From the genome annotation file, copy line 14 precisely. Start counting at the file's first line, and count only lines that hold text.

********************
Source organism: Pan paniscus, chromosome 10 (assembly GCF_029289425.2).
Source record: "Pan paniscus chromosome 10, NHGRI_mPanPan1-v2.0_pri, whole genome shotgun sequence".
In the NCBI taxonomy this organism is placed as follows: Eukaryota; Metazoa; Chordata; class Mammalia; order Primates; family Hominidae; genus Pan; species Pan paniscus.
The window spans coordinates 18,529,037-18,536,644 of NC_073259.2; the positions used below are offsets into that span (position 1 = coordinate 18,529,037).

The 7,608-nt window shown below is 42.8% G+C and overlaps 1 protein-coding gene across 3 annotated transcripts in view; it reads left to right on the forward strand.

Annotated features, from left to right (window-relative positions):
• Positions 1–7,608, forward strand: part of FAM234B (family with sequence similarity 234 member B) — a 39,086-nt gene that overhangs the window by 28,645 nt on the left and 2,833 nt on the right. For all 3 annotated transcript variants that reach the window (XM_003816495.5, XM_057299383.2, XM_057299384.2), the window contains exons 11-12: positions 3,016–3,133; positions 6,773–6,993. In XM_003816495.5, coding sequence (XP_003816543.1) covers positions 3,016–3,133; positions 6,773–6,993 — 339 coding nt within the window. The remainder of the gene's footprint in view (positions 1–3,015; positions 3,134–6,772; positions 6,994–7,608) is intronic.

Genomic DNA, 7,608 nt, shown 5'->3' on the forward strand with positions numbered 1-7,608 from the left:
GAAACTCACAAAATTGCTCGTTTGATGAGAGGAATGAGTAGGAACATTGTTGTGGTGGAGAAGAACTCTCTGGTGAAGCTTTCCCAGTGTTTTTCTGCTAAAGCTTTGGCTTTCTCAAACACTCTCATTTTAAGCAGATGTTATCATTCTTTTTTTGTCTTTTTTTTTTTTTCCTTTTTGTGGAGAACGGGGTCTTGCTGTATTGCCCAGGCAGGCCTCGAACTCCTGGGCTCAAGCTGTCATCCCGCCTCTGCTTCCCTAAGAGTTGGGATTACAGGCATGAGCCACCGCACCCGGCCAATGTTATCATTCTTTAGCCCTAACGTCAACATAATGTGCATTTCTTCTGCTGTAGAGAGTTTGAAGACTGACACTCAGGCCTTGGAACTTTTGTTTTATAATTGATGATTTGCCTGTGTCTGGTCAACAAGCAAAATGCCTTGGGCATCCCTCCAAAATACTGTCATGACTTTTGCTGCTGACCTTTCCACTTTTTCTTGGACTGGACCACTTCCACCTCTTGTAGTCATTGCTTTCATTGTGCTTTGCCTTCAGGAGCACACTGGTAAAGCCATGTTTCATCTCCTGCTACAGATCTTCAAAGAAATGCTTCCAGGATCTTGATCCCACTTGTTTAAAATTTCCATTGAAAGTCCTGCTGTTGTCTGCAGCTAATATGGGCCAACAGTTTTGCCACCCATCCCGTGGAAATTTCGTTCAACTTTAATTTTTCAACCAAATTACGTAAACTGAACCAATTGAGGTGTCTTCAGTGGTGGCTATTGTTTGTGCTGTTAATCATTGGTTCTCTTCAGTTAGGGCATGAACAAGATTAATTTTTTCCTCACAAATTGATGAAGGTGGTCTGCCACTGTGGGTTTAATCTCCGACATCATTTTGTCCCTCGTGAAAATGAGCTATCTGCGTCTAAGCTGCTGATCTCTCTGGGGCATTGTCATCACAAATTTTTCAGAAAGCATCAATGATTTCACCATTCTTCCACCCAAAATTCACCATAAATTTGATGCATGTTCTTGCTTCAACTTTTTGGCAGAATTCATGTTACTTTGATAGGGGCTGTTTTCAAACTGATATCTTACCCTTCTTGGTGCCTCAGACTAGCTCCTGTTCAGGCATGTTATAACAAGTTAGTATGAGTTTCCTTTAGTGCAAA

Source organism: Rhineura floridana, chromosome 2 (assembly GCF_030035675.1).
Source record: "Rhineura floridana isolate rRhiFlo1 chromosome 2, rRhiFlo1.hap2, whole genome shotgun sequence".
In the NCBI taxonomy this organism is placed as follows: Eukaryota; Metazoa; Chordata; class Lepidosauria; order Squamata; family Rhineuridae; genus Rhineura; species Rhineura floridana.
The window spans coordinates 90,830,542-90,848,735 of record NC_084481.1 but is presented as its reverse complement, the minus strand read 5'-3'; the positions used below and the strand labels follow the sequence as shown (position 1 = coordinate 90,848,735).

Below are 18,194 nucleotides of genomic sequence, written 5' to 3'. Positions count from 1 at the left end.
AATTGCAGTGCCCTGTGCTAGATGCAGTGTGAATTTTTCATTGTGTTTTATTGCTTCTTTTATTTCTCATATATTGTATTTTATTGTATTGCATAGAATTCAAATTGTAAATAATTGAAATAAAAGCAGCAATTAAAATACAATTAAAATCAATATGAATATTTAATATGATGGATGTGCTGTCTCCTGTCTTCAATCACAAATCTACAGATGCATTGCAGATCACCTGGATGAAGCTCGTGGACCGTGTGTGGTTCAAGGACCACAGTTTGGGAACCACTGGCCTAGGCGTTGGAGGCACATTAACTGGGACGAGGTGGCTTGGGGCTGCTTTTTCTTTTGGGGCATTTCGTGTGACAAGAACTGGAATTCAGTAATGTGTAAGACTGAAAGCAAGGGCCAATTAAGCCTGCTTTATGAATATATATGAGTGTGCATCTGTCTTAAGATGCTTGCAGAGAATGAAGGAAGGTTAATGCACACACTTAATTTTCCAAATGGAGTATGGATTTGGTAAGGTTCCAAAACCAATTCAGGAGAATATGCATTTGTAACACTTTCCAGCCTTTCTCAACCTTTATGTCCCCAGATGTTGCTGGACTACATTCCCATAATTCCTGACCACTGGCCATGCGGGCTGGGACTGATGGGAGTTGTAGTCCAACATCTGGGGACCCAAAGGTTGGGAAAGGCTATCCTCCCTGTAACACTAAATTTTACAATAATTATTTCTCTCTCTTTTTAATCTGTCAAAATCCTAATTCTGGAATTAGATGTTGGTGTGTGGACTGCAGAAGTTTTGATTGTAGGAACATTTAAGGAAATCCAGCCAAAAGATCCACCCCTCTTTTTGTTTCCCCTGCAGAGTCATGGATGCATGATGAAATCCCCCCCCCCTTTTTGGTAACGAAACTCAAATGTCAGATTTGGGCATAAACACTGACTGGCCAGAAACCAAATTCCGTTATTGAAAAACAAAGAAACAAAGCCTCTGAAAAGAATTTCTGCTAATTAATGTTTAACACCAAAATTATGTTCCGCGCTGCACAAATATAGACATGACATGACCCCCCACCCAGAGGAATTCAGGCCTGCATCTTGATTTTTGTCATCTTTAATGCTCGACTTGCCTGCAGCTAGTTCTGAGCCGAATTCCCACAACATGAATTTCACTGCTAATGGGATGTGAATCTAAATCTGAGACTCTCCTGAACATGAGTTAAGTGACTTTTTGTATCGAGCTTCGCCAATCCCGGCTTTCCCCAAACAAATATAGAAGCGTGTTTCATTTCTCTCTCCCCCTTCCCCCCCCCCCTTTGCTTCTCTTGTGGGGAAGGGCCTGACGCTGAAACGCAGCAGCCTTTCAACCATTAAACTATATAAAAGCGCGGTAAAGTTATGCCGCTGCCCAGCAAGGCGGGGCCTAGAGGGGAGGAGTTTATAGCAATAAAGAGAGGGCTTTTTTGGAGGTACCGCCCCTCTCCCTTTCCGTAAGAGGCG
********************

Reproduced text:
Below are 18,194 nucleotides of genomic sequence, written 5' to 3'. Positions count from 1 at the left end.